I spent a few years teaching in the Initial Teacher Education Program (ITEP) at OISE/UT. It never failed that, despite the almost universal sense of anxiety that preceded students’ first practicuum experiences, there was always a resounding feeling of loss on the part of the candidates when they returned to the University to carry on with their coursework.
During the two- or three-week in-class experience they had forged relationships and connections with staff members, with students and with the community. Most returned having left a little of their teaching selves behind. As instructor, I was more than a little offended when candidates returned the first couple of times and openly declared their desire to be back in their school, claiming that they had learned so much more there than they were learning in the psychology or methods courses at the University. As my three year assignment progressed, however, I learned to expect the response and prepare activities designed to acknowledge and respond to the very emotional bond that was created while out in the field.
Since returning from the ITEP experience, I have hosted many teacher candidates from a variety of Universities in my own classroom and I have come to understand that the desire to be in schools during initial preparation is almost universal. The sense that the on-the-ground experience, in all of its contextual glory, is somehow more valuable than the workshops, seminars and lectures held back in the academy is worth noting and worth talking about.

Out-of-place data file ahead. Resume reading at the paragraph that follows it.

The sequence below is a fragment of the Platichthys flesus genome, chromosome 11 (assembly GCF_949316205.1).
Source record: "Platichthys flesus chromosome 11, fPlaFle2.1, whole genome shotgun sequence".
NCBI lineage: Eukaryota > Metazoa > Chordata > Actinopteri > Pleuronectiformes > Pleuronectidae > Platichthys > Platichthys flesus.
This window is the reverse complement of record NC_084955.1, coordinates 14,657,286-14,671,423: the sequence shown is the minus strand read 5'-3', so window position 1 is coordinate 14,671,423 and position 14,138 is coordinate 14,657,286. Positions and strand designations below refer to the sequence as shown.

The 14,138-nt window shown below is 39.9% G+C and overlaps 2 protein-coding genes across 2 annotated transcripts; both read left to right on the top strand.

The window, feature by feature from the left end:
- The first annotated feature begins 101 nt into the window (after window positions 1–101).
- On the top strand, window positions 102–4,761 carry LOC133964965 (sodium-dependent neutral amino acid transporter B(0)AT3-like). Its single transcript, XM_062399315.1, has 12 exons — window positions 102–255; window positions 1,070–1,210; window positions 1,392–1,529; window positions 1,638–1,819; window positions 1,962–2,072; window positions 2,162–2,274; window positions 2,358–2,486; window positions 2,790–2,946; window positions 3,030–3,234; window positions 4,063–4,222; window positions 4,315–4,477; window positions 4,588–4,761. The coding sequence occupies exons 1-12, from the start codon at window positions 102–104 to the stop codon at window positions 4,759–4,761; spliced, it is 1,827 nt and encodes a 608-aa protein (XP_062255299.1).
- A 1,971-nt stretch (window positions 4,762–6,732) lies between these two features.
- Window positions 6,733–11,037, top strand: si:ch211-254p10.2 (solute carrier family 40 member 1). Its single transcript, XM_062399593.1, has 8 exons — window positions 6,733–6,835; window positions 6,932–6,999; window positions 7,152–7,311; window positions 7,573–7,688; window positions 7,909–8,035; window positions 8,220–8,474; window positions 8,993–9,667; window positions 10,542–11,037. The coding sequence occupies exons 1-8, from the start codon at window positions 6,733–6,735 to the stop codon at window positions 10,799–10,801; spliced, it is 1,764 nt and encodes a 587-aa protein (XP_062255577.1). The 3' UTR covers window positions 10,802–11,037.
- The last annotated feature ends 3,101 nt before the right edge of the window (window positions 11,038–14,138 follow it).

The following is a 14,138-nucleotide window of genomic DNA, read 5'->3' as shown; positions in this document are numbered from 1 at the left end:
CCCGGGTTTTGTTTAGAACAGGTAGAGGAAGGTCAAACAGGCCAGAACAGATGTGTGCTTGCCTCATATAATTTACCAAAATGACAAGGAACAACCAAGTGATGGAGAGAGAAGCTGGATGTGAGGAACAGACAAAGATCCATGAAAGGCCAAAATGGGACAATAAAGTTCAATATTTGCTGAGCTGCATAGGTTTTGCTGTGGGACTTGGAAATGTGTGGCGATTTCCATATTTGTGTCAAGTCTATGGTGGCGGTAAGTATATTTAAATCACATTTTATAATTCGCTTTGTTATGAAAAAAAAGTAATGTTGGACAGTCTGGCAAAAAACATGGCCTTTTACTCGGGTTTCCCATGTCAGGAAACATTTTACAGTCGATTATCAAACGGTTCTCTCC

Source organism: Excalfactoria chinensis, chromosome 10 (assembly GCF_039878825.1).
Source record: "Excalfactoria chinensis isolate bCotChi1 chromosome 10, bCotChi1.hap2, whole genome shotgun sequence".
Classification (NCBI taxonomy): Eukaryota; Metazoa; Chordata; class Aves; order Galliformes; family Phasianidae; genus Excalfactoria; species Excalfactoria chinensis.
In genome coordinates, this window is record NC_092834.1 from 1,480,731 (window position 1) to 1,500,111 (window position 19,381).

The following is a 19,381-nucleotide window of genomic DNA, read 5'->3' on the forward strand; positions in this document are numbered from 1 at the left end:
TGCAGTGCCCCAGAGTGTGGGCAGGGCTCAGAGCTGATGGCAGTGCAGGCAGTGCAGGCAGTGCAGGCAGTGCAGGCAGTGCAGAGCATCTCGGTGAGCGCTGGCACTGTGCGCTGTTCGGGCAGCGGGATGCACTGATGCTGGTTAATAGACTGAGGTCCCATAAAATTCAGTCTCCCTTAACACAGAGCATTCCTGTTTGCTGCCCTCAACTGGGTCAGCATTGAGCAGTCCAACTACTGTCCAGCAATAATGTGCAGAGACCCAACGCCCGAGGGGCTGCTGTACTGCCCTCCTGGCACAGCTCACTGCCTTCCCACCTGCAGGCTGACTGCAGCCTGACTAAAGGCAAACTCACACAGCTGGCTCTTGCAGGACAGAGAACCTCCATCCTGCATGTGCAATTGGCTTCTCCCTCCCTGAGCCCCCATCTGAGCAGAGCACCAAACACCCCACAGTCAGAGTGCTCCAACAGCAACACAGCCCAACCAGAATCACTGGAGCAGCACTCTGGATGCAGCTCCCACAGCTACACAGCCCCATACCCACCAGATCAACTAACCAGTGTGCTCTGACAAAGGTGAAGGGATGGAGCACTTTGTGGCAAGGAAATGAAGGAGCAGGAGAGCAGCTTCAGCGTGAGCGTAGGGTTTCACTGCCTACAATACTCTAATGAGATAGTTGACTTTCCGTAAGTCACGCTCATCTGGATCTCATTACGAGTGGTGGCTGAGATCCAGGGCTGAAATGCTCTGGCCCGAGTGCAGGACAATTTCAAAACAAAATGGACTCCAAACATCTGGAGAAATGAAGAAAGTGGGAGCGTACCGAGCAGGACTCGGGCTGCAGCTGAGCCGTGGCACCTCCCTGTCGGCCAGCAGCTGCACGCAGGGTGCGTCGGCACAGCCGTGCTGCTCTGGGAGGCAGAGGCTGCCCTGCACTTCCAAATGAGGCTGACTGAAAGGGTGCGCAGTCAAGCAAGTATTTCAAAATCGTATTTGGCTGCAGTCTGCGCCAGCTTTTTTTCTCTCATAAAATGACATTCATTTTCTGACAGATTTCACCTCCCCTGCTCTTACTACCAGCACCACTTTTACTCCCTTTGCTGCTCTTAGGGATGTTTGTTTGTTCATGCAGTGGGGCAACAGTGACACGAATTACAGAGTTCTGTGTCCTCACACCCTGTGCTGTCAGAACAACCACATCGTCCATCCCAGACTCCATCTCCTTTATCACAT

I know that there are some teacher education faculties that are moving towards centering their programs in elementary and secondary school communities. Some are motivated by space availability and the ability to offer prospective students a site closer to their home. Others may actually be trying to create a more “nested” approach to program, with candidates actually taking classes and completing their practicum requirements at the same school site.
So a couple of questions to start the conversation.
What is the current relationship between the Field and Faculties of Education across Canada? What is happening now? Is it satisfactory, or could a shift in that practice make for a richer, more contextualized initial teacher preparation program? What essential aspects of teacher education need to remain grounded in the University setting? Could schools effectively replace the academy as the hub of the Initial Teacher Preparation Program?
What shift in attitudes would be necessary on the part of the University in order to create more of a field-based approach to teacher education? On the part of School Districts?
I think that there is room for some lively discussion here. Care to wade into the waters a little?